Chapter 10 The Intangible Product
Service Marketing Differs from Product Marketing
Intangible: a characteristic of a service; it cannot be touched, tasted, or seen
like a pure product can.
Difficult to market because:
o Difficult to convey the benefits and services
o Difficult to promote because it can’t be shown directly
The images marketers use reinforce the benefit or value that a service
Inseparable Production and Consumption
Inseparable: a characteristic of a service; it is produced and consumed at the
same time – that is, service and consumption are inseparable.
Because the service is inseparable from its consumption, customers rarely
have the opportunity to try the service before they purchase it.
Inconsistent: a characteristic of a service; its quality may vary because it is
provided by humans.
Some marketers of service strive to reduce service inconsistency through
training and standardization.
A micromarketing segmentation strategy can customize a service to meet
customers’ needs exactly.
Inventory: a characteristic of a service; it is perishable and cannot be stored
for future use.
Excess demand results in having to turn customers away in peak periods,
while excess capacity may mean less desirable expense to revenue ratios.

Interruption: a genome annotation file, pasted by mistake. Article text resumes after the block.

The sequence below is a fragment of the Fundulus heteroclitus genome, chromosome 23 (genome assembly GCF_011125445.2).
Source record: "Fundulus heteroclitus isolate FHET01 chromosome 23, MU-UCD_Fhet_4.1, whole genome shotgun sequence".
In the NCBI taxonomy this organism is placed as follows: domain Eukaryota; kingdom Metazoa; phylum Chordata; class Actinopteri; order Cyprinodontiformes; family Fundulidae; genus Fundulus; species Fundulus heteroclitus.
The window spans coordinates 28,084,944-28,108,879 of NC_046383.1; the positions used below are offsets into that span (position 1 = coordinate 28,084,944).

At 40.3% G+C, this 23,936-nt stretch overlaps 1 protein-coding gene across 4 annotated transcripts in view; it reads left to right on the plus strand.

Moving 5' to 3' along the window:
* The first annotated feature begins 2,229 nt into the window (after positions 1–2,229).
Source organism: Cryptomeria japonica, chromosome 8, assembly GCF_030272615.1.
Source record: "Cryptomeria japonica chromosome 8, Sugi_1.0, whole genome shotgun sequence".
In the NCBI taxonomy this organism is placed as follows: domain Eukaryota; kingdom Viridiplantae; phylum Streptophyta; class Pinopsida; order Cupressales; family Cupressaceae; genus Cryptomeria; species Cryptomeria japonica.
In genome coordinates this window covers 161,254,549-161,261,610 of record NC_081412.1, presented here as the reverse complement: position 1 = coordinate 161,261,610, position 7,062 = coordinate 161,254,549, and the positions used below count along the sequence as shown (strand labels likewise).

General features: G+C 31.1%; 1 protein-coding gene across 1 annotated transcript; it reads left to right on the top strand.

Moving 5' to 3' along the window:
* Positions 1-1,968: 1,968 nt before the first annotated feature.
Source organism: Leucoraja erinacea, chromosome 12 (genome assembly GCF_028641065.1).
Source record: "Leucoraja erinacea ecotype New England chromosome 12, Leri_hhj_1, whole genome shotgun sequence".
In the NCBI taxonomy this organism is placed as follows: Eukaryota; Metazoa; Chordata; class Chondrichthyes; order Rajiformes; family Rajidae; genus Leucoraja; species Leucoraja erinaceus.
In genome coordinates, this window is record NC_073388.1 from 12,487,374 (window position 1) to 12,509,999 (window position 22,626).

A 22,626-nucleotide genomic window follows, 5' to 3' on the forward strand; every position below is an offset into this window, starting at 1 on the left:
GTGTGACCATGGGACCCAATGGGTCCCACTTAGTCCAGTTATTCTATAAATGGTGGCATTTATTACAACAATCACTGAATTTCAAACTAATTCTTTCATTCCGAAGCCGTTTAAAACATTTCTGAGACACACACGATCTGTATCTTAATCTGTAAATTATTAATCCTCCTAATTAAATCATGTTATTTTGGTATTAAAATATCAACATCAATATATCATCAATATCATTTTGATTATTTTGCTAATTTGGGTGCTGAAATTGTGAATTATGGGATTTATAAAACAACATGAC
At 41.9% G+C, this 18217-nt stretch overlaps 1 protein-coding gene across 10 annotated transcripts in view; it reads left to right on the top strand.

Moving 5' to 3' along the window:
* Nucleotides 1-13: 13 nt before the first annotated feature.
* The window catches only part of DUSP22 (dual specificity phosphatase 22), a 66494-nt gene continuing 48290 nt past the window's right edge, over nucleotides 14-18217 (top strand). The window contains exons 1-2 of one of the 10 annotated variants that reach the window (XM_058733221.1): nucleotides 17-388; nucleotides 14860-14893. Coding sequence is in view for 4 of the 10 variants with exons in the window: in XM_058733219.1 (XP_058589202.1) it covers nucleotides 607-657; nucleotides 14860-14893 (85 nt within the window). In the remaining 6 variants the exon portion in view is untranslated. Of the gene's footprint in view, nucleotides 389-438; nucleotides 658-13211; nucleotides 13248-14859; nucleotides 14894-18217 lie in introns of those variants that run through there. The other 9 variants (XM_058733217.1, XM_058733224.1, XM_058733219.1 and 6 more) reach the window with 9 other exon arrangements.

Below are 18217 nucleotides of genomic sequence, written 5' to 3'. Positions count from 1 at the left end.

Providing Great Service: The Gaps Model Service Gap: Results when a service fails to meet the expectations that
customers have about how it should be delivered.
The four service gaps:
o Knowledge gap: reflects the difference between customers’
expectations and the firm’s perception of those expectations.
o Standards gap: pertains to the difference between the firm’s
perceptions of customers’ expectations and the service standards it
o Delivery gap: the difference between the firm’s service standards and
the actual service it provides to customers.
o Communication gap: refers to the difference between the actual
service provided to customers and the service that the firm’s
promotion program promises.
The Knowledge Gap: Knowing What Customers Want
Understanding Customer Expectations
Customers’ expectations are based on their knowledge and experiences.
Expectations vary depending on
o The type of service
o Depending on the situation
Evaluating Service Quality by Using Well-Established Marketing Metrics
Service quality: customers’ perceptions of how well a service meets or
exceeds their expectations.
Customers generally use five distinct service dimensions to determine over-
all service quality:
o Reliability o Empathy
o Responsiveness o Tangibles
Marketing research provides a means to better understand expectations
Voice-of-customer (VOC) progra